A crop of students are moving off to summer internships, paid and unpaid, and many have social media as a chunk of their work. It’s a task that many organizations are happy to outsource or delegate, especially to the digital natives.
But, as you know, doing it right is different from just having a thousand friends on Facebook.
Add to that wave the number of rising seniors or recent graduates who want to leverage social media for their resumes and job searches. The work requires a shift in thinking from using Facebook for personal reasons. Most digital natives have certainly learned the power of Facebook for organizing and the pitfalls of TMI on social networks, but there’s always more to learn.
The first step: Recognize that managing social media for an organization is different from using the tools for personal use.
Plenty of advice exists. Finding the good advice is hard.
Here are some pointers to sources, sprinkled with tips:
From Mandy Jenkins, DC social news editor for the Huffington Post: Social media guidelines to live by. Her full blog: Zombiejournalism.
Shortening websites addresses for Twitter: Use bit.ly on a separate tab, and sign up for a bit.ly account. You can add a plus sign to the end of any bit.ly shortened url to get specific data about the number of clicks on the link, and you can get other data with a bit.ly account.
Important Twitter spam tips: Don’t click on links sent to you via @ or direct message from someone you don’t know (just like Facebook). Look at the stream of their other tweets first to decide if they’re real or if they’re a bot or a spammer repeating the same message to many people. Beware photos of pretty women or even women who look like your mom. They’re often disguises. Always judge Twitter people by taking a good look at their stream of recent tweets, not just one tweet.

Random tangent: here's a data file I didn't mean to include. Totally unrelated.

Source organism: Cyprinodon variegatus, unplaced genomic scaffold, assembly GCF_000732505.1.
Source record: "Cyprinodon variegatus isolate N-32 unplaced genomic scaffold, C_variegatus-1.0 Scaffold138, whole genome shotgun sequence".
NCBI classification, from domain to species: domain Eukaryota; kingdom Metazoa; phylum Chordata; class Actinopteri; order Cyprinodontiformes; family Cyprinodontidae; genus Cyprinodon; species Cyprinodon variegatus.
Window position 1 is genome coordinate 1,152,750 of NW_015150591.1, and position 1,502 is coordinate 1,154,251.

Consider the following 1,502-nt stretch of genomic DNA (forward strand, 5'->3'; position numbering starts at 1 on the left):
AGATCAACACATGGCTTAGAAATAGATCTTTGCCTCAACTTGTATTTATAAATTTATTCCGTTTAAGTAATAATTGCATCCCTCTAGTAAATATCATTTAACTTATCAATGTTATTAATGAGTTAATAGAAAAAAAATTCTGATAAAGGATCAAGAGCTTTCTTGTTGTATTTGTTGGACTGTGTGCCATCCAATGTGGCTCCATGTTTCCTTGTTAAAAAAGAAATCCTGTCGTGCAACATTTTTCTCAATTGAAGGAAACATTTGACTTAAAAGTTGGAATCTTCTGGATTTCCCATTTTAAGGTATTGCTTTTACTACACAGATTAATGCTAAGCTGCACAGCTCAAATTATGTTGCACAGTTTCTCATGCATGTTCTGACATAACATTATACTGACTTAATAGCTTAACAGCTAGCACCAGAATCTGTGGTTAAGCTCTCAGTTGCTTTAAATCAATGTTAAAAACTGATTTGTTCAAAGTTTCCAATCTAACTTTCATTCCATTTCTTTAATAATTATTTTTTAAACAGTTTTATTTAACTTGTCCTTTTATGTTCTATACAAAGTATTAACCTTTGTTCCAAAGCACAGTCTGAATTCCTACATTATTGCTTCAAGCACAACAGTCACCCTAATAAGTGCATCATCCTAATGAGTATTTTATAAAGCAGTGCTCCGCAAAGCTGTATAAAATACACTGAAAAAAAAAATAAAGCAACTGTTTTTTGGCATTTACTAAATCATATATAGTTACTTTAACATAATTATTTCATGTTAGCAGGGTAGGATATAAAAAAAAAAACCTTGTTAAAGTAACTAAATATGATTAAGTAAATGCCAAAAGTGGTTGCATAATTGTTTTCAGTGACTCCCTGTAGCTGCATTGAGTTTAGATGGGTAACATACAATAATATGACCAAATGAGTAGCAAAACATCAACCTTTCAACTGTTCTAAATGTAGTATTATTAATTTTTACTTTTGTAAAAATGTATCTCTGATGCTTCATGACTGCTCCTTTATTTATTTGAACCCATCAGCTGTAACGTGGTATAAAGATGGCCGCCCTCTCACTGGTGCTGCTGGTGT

Personal or pro? Draw a line between your personal use of social media and your professional use, but feel free to explore where that line should fall. Trust your gut. Make good choices. You get to decide when or whether to use your network of 1,000 friends for the benefit of your organization. Don’t exploit your real friends, but evaluate when they want to know something that you’ve learned through your work. Consider separate accounts, for personal and work. You can inject personality into professional accounts, but be smart.
Listen and read: Use social media for listening, reading and smart searching, not just broadcasting. Use advanced search tools through Twitter search to look for keywords. Pay attention to what others are saying about your organization. Keep in mind that growing companies (and future jobs) are specializing in the analysis of content in social media, so learning how to search smartly will serve you well.
On Facebook, read up on the strategy, timing and best practices from people who know what they’re doing and keep up with changes (which seem to happen all the time). Suggestions: Why Facebook users unliked you, by Scott Hepburn, Walk through Facebook privacy settings, from Jeff Elder and how to use Facebook for an organization from Facebook itself.
Good organizations will give you advice from those who have gone before, room to experiment and a list of their own rules. Read them. CEO John Paton of the Journal Register has a strong list of social media rules.
Making the most of your internship, from Steve Buttry:
UNC’s Andy Bechtel about editing and headlines (a writing style quite similar to tweets), plus UNC student posts on his blog.
Twitter software clients:
Twitter for iPhone (simple, fast, mobile)
TweetDeck, as an app downloaded to your computer or your phone. More complicated than basic Twitter, but good for searching, categorizing and filtering when accounts get large
Cotweet Multiple accounts, multiple users.